Impulse control. It’s definitely a buzz phrase in the dog training world. But what exactly is it? Does your dog need it? Does your dog have it? If not, how do you teach it to your dog?
One great example of impulse control can be seen at any agility trial, where a dog, who has learned to wait or stay at the start line while his handler walks away, does so reliably until given permission to begin running the course. That’s not an easy thing for a dog to do (especially for a high drive dog) given the distractions and adrenaline that are part and parcel of such an extreme situation, which makes it all the more impressive when done successfully.
But even if you never plan to set foot into a performance or competition or working setting of any kind with your dog, impulse control is still an important thing for him to understand, achieve and practice.
Simply put, a dog with impulse control is one that has learned good manners and demonstrates a desire to please and obey. He is a dog that listens to you, defers to you, does what you say when you say it, and stops doing something when you tell him to stop. He is a dog that does not bolt out the front door when you open it, that does not grab a toy out of your hand until you’re ready to play, that waits to eat his meal until you give him permission, that does not jump on you (or your guests) unless invited to do so, that stops barking when you tell him to be quiet, that comes out of his kennel when say it’s ok to do so, and so on. In short, a dog that learns/has impulse control is a dog that is a pleasure to live with.
So how does such a dog come to be? Well, that’s up to you, the owner/trainer.
I’ve said it before and I’ll say it again: you will end up with the dog you’re willing to raise and train.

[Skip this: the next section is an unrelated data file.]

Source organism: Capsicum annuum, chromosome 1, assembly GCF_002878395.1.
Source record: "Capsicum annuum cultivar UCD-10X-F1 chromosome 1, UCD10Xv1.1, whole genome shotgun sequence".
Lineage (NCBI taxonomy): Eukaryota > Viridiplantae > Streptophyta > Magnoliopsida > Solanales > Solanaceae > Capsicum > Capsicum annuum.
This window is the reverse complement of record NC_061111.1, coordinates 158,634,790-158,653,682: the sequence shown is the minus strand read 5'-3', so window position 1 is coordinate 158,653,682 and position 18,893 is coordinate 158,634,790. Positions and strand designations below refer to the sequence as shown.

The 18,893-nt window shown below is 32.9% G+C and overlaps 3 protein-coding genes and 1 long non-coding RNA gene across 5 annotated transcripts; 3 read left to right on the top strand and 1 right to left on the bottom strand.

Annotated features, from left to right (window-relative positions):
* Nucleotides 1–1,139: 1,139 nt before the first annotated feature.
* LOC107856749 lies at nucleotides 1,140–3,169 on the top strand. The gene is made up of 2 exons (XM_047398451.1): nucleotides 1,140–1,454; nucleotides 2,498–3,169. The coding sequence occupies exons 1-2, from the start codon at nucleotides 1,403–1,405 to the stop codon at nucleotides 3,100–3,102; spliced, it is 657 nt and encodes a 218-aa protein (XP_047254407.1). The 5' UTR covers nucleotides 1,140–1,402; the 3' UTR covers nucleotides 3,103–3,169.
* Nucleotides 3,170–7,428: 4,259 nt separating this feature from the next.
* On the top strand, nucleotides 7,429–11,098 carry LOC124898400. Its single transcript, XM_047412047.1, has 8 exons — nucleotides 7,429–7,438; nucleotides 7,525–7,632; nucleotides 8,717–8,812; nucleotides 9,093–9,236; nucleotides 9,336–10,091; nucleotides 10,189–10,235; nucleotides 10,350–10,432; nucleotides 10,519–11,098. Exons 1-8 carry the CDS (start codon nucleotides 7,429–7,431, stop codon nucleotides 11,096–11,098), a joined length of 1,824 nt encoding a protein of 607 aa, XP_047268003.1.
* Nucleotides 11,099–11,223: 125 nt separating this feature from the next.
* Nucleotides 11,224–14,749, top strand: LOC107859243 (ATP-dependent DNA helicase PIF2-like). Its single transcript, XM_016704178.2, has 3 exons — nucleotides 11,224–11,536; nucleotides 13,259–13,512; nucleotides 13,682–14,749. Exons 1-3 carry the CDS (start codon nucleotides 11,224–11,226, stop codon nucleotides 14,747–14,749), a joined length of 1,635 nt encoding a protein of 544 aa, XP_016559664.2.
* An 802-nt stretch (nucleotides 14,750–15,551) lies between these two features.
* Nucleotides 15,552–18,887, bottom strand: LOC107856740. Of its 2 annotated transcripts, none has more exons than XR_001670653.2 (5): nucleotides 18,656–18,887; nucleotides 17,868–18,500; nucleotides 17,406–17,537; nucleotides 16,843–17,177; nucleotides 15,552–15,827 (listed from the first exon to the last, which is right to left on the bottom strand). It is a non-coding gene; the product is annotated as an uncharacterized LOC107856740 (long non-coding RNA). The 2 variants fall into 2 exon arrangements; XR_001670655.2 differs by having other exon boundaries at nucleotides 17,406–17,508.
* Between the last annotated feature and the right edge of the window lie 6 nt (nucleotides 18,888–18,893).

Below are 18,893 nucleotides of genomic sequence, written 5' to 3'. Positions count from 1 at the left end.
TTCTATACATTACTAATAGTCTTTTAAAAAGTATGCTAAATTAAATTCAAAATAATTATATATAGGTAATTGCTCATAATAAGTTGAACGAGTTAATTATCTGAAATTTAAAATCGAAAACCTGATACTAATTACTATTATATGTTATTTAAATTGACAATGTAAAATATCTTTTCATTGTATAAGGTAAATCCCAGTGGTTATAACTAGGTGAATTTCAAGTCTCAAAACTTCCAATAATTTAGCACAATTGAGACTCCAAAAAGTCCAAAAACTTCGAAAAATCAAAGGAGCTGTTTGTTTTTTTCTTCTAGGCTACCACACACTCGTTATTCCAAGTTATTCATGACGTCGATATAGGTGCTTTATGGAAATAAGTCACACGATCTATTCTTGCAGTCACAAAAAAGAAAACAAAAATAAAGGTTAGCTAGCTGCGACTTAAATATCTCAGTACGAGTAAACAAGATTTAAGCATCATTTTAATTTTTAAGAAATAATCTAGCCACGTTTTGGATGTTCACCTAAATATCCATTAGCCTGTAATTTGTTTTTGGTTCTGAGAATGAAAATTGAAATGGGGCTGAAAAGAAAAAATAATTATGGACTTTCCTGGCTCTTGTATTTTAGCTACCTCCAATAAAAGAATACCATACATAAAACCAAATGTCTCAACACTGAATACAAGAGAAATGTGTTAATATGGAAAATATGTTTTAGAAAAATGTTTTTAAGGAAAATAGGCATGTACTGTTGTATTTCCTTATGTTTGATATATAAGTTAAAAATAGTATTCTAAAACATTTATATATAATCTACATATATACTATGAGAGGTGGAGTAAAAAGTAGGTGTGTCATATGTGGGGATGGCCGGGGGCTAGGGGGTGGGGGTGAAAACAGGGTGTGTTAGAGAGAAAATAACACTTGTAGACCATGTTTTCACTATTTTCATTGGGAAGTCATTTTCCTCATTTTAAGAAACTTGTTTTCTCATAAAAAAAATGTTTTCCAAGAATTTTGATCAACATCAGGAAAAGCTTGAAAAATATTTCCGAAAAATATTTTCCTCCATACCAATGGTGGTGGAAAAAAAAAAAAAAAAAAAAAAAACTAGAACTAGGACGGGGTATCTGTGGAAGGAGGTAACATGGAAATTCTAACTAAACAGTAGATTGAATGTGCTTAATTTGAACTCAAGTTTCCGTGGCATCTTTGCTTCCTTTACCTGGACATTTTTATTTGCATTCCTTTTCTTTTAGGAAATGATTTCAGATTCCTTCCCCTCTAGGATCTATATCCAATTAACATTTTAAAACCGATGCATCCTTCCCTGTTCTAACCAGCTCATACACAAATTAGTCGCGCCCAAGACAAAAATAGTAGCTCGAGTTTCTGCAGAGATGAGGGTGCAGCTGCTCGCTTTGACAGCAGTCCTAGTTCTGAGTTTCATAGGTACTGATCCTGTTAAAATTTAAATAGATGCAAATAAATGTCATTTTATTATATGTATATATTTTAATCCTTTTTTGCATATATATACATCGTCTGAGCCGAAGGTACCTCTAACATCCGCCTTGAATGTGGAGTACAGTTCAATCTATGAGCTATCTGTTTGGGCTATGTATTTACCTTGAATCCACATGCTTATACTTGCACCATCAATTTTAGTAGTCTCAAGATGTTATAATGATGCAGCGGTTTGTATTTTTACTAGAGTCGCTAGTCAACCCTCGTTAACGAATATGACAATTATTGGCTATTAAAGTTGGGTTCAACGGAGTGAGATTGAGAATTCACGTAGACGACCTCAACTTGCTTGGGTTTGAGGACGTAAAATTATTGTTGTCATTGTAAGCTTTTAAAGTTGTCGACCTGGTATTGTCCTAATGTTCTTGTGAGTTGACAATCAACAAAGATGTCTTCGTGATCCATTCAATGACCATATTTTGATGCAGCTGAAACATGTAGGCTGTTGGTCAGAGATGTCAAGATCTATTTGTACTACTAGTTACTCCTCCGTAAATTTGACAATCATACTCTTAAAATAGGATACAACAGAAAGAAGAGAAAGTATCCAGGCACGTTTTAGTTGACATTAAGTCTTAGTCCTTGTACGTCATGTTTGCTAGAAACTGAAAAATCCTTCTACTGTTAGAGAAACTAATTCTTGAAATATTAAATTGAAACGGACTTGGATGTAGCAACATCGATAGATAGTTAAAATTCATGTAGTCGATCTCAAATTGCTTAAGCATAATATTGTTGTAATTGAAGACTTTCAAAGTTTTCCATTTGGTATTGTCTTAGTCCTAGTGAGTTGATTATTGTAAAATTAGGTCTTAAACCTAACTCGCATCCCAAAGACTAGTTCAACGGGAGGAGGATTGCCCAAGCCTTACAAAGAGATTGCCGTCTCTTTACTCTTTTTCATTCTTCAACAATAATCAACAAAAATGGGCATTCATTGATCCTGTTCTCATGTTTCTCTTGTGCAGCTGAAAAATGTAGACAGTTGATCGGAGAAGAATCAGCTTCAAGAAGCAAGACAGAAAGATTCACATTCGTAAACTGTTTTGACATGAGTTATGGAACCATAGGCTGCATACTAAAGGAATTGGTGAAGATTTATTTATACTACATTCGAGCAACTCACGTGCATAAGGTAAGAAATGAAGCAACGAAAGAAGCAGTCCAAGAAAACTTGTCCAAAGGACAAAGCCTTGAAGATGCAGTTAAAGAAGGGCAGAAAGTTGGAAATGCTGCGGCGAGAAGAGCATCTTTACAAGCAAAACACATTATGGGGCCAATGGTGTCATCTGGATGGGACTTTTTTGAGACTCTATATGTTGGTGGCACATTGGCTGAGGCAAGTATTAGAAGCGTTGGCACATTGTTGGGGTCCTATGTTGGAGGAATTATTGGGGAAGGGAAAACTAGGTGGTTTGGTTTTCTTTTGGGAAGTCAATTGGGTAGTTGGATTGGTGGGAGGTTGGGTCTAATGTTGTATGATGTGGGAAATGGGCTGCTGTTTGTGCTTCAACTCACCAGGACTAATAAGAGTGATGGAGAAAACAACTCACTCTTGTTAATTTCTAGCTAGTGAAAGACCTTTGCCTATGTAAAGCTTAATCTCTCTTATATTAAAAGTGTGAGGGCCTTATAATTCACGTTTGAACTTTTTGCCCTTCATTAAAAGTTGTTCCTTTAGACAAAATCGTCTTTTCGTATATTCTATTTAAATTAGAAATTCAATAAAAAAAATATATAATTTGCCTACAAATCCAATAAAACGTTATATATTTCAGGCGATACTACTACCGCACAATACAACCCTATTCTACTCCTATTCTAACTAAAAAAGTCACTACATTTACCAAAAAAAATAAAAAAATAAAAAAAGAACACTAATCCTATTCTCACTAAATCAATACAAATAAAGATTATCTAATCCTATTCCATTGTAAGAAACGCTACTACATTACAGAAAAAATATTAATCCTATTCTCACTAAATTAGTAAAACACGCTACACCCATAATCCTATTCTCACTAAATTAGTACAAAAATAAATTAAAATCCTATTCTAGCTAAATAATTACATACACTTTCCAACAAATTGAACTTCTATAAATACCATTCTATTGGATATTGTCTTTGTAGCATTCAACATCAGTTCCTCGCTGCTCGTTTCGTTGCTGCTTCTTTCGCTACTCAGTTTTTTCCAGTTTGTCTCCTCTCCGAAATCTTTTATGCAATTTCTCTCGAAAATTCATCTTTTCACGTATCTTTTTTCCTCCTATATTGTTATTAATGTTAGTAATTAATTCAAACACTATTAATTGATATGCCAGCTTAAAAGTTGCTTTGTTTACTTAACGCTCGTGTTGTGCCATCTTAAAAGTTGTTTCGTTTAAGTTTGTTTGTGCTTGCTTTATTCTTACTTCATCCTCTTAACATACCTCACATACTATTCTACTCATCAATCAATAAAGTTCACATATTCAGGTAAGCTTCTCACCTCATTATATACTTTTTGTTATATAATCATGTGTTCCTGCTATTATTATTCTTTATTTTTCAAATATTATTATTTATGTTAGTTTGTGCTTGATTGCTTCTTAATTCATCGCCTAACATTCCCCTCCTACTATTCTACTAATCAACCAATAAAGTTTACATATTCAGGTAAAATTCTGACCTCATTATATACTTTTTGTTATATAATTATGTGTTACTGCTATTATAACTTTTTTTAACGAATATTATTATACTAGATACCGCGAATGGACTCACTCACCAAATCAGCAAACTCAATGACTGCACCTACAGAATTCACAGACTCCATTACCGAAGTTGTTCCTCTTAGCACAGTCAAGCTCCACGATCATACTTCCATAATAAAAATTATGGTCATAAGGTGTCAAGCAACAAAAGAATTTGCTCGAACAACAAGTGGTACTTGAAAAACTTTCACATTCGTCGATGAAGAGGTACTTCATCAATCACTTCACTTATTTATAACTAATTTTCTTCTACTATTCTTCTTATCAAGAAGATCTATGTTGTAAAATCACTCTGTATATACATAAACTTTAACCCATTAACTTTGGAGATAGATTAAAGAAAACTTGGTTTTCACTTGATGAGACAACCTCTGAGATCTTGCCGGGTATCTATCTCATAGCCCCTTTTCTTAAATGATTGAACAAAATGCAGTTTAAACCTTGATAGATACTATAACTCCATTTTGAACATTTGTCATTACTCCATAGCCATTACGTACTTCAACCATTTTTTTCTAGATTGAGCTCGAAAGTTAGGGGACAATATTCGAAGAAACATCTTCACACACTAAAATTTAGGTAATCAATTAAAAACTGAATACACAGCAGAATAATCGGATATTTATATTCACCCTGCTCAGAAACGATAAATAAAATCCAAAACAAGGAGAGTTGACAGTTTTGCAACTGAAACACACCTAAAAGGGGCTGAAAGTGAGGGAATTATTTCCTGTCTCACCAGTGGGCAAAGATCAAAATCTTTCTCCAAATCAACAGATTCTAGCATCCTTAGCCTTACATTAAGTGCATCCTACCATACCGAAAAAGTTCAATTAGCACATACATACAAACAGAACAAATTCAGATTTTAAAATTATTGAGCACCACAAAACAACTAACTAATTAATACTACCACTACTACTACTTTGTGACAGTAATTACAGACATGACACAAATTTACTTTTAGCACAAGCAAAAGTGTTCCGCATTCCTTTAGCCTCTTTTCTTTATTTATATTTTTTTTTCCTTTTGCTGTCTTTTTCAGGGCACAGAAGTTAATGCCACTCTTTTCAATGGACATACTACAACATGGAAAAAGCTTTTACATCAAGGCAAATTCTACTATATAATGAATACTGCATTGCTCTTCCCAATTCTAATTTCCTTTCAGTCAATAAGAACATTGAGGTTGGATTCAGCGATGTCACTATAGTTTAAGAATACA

If you’re willing to teach your dog the behaviors that make him pleasant to be around, to use appropriate consequences that encourage wanted behaviors and discourage unwanted behaviors, and to be consistent with what you will and will not allow, it’s a given that you will have a dog that understands impulse control.
What does that entail? What does that look like? Some examples include (but are not limited to) teaching your dog to sit before you or anyone else pets him (no jumping allowed); having your dog lie down and stay in that position before you feed him a meal; having your dog wait in your car until you get his leash on and give him permission to get out, and then having him sit patiently next to you until you’re ready to move about; having your dog go through doorways after you tell him it’s ok; not throwing a ball, frisbee or any other toy for your dog until he sits – preferably next to you in “heel” position. These little things, to name just a few, are easy habits for any dog to learn and for any owner to help their dog do, without exception, on a daily basis; they are some of the good-manners behaviors that make for a wonderful canine companion.
So teach your dog to be wonderful – to do things that make you and others want to spend time with him. Reinforce those behaviors often enough for them to become learned and habitual, be consistent with both your rewards (positive consequences for positive behavior) and deterrents (consequences your dog does not want to have happen to him) and, before you know it, your dog will start to demonstrate impulse control. The result? A dog that’s even more of a joy to have as a member of your family.